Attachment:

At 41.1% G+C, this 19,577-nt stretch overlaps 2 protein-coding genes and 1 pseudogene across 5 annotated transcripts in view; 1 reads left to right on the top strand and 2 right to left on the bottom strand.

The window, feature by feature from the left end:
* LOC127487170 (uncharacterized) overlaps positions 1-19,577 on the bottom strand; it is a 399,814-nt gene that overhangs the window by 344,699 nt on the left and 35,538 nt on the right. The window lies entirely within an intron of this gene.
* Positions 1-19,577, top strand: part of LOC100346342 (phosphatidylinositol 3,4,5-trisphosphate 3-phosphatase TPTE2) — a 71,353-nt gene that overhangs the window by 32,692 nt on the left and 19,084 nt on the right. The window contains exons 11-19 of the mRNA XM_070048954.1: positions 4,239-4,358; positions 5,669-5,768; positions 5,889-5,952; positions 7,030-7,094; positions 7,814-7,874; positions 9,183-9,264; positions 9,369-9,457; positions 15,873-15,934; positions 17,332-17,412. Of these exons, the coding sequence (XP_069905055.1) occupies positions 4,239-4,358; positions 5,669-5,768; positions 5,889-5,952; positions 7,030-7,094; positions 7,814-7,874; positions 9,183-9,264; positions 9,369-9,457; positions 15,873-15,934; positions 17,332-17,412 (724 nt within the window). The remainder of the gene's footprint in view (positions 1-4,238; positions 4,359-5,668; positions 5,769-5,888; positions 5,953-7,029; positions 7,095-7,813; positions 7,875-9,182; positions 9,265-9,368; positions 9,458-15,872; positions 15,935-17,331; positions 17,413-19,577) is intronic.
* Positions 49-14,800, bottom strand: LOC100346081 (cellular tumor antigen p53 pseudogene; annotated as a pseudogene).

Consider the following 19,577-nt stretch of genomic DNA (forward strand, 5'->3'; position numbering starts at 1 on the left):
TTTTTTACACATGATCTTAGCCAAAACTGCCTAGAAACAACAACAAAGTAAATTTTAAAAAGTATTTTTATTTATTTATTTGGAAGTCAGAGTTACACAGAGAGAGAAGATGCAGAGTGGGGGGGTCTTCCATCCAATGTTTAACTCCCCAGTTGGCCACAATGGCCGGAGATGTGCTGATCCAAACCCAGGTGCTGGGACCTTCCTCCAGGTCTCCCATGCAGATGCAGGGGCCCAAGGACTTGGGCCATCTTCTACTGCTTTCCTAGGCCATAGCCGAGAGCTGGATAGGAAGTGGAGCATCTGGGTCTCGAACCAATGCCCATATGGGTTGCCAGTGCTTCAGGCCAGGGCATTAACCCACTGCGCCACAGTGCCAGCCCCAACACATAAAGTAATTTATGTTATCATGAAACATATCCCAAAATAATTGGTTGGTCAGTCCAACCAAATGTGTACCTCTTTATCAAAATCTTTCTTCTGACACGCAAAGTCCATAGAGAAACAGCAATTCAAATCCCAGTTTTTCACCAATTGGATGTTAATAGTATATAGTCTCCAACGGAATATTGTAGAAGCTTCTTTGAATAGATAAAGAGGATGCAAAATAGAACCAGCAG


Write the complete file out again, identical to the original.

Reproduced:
At 41.1% G+C, this 19,577-nt stretch overlaps 2 protein-coding genes and 1 pseudogene across 5 annotated transcripts in view; 1 reads left to right on the top strand and 2 right to left on the bottom strand.

The window, feature by feature from the left end:
* LOC127487170 (uncharacterized) overlaps positions 1-19,577 on the bottom strand; it is a 399,814-nt gene that overhangs the window by 344,699 nt on the left and 35,538 nt on the right. The window lies entirely within an intron of this gene.
* Positions 1-19,577, top strand: part of LOC100346342 (phosphatidylinositol 3,4,5-trisphosphate 3-phosphatase TPTE2) — a 71,353-nt gene that overhangs the window by 32,692 nt on the left and 19,084 nt on the right. The window contains exons 11-19 of the mRNA XM_070048954.1: positions 4,239-4,358; positions 5,669-5,768; positions 5,889-5,952; positions 7,030-7,094; positions 7,814-7,874; positions 9,183-9,264; positions 9,369-9,457; positions 15,873-15,934; positions 17,332-17,412. Of these exons, the coding sequence (XP_069905055.1) occupies positions 4,239-4,358; positions 5,669-5,768; positions 5,889-5,952; positions 7,030-7,094; positions 7,814-7,874; positions 9,183-9,264; positions 9,369-9,457; positions 15,873-15,934; positions 17,332-17,412 (724 nt within the window). The remainder of the gene's footprint in view (positions 1-4,238; positions 4,359-5,668; positions 5,769-5,888; positions 5,953-7,029; positions 7,095-7,813; positions 7,875-9,182; positions 9,265-9,368; positions 9,458-15,872; positions 15,935-17,331; positions 17,413-19,577) is intronic.
* Positions 49-14,800, bottom strand: LOC100346081 (cellular tumor antigen p53 pseudogene; annotated as a pseudogene).

Consider the following 19,577-nt stretch of genomic DNA (forward strand, 5'->3'; position numbering starts at 1 on the left):
TTTTTTACACATGATCTTAGCCAAAACTGCCTAGAAACAACAACAAAGTAAATTTTAAAAAGTATTTTTATTTATTTATTTGGAAGTCAGAGTTACACAGAGAGAGAAGATGCAGAGTGGGGGGGTCTTCCATCCAATGTTTAACTCCCCAGTTGGCCACAATGGCCGGAGATGTGCTGATCCAAACCCAGGTGCTGGGACCTTCCTCCAGGTCTCCCATGCAGATGCAGGGGCCCAAGGACTTGGGCCATCTTCTACTGCTTTCCTAGGCCATAGCCGAGAGCTGGATAGGAAGTGGAGCATCTGGGTCTCGAACCAATGCCCATATGGGTTGCCAGTGCTTCAGGCCAGGGCATTAACCCACTGCGCCACAGTGCCAGCCCCAACACATAAAGTAATTTATGTTATCATGAAACATATCCCAAAATAATTGGTTGGTCAGTCCAACCAAATGTGTACCTCTTTATCAAAATCTTTCTTCTGACACGCAAAGTCCATAGAGAAACAGCAATTCAAATCCCAGTTTTTCACCAATTGGATGTTAATAGTATATAGTCTCCAACGGAATATTGTAGAAGCTTCTTTGAATAGATAAAGAGGATGCAAAATAGAACCAGCAG